North Korea Is Hidden On Google Maps And People Have A Lot Of Questions


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North Korea Is Hidden On Google Maps And People Have A Lot Of Questions

Featured Image Credit: Google Maps/Alamy

North Korea is one of the world’s most secretive states, and people are discovering much of it is also hidden on Google Maps, leaving users speculating what supreme leader Kim Jong-un is hiding.

Google Maps users are currently not able to use the website to see much of the country that has very little contact with the rest of the world.

While it is not unusual for people and animals to be blurred on Google Maps across the globe, the only details of North Korea that can be seen on Google Maps are the names of cities and mountains.

Roads appear nameless and the many towns and villages dotted around are blurred. Users are also unable to zoom in and view details of the country. Normally users can zoom in on almost any street around the world to see what it is like and navigate the roads.


Credit: Google Maps
Credit: Google Maps

The reason North Korea is hidden on Google Maps is unknown, but it is speculated that the lack of access western companies such as Google have to the country plays a role into the secrecy of the country.

One possible explanation could be a protection of privacy, so the country can hide government or military locations from potential threats.

It is speculated that North Korea may also be trying to limit how much its enemies understand about its military ability, by hiding the kinds of technology it has and the locations of its army.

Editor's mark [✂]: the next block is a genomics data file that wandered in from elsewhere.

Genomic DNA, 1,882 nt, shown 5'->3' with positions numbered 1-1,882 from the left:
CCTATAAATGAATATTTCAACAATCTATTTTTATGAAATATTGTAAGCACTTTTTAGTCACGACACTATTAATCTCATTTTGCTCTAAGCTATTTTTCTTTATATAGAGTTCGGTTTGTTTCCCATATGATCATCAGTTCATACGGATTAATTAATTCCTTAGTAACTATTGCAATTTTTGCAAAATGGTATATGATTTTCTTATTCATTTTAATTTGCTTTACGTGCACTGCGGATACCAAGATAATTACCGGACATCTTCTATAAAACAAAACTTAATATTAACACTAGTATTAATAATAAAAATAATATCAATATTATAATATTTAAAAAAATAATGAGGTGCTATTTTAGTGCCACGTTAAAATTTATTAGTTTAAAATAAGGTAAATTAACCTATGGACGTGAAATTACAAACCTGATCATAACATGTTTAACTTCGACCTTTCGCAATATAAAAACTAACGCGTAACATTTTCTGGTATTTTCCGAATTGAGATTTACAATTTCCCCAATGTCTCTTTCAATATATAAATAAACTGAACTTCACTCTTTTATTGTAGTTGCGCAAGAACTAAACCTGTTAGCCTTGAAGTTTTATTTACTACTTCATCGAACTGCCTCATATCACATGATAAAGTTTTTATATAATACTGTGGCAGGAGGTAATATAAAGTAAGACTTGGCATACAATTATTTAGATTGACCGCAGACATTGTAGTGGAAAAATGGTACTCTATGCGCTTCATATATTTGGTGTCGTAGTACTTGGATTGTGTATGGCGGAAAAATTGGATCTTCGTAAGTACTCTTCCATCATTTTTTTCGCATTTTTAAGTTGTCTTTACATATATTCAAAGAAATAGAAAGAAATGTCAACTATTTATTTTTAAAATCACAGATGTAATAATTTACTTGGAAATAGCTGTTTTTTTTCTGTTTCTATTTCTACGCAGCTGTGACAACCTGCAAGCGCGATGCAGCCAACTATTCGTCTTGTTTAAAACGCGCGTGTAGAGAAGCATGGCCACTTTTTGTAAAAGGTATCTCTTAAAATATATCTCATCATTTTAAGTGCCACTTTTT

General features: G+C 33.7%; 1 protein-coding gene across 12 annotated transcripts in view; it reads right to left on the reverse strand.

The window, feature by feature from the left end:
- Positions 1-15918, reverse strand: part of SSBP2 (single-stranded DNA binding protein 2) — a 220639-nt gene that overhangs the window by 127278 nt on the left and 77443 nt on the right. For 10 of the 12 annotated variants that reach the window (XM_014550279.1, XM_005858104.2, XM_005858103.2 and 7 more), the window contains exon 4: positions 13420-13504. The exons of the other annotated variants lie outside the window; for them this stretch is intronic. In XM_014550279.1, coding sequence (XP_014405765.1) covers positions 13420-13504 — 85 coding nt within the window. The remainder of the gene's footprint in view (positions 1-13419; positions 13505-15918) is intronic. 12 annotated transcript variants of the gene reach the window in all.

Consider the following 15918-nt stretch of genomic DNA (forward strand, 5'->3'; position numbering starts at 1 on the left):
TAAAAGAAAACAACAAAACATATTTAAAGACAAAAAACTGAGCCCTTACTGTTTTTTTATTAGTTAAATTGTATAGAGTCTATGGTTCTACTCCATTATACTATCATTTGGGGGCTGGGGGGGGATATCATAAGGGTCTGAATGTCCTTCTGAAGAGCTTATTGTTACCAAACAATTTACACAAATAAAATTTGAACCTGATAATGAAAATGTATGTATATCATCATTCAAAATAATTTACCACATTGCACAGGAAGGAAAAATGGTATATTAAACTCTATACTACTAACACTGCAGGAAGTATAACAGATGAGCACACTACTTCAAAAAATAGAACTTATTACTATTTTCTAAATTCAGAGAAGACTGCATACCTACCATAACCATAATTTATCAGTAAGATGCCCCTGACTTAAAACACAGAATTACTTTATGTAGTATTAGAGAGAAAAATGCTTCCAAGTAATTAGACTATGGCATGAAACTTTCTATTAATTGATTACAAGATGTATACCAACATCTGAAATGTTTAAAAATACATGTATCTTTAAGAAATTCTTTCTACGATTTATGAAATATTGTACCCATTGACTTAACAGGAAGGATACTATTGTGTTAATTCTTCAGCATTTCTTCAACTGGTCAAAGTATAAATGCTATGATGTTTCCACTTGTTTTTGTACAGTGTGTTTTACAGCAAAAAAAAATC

Very little is known about the hermit kingdom, which has been ruled by Kim Jong-un since 2011. The few details we do know about North Korea come from stories shared by people who have fled the country.

Known as ‘defectors’, a number of North Korean citizens have snuck out of the country at great danger to seek a new life.

Credit: Google
Credit: Google

It is believed that more than 26,000 citizens have escaped from North Korea since the Korean War from 1950 to 1953. While some end up relocating to China, many of those who flee end up in South Korea. 

Researchers are able to match the narratives of North Korean escapees with Google Earth satellite images to map what happens in the country.

The Korean Peninsula has been divided into North Korea and South Korea since the end of the Second World War in 1945. A tense border, which is known as the 38th parallel, separates the two countries and still occasionally causes disputes.

South Korea has ambitions to one day reunite the Korean peninsula and even has a Ministry of Unification which is responsible for this goal.

If you have a story you want to tell, send it to UNILAD via [email protected]  

Topics: Technology, North Korea, Google Maps

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